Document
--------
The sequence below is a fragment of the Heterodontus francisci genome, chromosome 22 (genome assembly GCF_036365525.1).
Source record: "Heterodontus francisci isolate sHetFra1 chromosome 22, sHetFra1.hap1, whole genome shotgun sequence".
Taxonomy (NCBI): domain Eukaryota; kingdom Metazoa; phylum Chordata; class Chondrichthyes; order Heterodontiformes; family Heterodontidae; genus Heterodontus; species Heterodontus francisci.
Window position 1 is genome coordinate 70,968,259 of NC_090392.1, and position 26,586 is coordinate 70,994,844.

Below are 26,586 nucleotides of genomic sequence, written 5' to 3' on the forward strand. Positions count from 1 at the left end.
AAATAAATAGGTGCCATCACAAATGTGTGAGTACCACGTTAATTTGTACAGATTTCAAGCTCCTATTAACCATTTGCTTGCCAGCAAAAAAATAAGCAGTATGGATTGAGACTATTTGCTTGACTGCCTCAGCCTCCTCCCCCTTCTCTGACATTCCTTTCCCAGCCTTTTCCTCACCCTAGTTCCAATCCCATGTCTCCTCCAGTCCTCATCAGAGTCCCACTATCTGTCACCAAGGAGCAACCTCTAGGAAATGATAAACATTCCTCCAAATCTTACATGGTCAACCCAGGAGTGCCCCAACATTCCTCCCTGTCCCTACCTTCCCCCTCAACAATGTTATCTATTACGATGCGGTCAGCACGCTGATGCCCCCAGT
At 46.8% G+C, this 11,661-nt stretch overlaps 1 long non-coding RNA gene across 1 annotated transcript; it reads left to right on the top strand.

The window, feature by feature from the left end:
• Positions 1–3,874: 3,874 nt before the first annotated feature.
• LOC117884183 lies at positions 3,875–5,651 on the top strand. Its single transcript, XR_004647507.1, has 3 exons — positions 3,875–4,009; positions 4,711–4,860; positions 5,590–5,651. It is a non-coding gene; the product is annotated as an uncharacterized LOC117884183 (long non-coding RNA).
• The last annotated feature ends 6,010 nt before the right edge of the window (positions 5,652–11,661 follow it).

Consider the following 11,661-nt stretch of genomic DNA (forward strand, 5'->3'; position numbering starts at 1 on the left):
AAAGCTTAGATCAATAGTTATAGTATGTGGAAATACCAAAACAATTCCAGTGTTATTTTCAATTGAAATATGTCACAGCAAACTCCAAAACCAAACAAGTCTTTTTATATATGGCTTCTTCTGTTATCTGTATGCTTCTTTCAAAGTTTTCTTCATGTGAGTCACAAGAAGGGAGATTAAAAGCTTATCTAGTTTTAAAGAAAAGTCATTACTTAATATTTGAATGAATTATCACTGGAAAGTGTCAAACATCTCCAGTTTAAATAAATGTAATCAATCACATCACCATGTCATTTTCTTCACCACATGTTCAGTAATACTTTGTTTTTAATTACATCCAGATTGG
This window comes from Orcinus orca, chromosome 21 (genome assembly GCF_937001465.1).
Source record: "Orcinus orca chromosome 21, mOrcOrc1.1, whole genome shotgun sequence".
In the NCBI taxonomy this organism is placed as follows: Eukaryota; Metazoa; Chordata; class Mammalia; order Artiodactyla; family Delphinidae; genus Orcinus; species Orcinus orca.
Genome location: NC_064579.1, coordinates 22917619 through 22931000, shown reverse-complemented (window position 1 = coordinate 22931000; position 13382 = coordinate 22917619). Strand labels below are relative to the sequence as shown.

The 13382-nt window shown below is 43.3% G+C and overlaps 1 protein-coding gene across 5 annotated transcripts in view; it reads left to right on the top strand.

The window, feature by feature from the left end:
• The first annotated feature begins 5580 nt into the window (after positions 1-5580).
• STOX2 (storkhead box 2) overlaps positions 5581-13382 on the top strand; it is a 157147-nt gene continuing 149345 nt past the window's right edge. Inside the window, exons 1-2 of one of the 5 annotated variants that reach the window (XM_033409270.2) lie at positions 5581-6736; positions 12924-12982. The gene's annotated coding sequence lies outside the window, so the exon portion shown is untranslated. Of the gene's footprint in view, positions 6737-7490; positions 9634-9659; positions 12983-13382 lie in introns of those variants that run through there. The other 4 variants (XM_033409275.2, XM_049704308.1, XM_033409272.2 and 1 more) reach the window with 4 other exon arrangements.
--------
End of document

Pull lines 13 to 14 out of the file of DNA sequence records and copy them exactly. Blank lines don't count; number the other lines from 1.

AAAGCTTAGATCAATAGTTATAGTATGTGGAAATACCAAAACAATTCCAGTGTTATTTTCAATTGAAATATGTCACAGCAAACTCCAAAACCAAACAAGTCTTTTTATATATGGCTTCTTCTGTTATCTGTATGCTTCTTTCAAAGTTTTCTTCATGTGAGTCACAAGAAGGGAGATTAAAAGCTTATCTAGTTTTAAAGAAAAGTCATTACTTAATATTTGAATGAATTATCACTGGAAAGTGTCAAACATCTCCAGTTTAAATAAATGTAATCAATCACATCACCATGTCATTTTCTTCACCACATGTTCAGTAATACTTTGTTTTTAATTACATCCAGATTGG
This window comes from Orcinus orca, chromosome 21 (genome assembly GCF_937001465.1).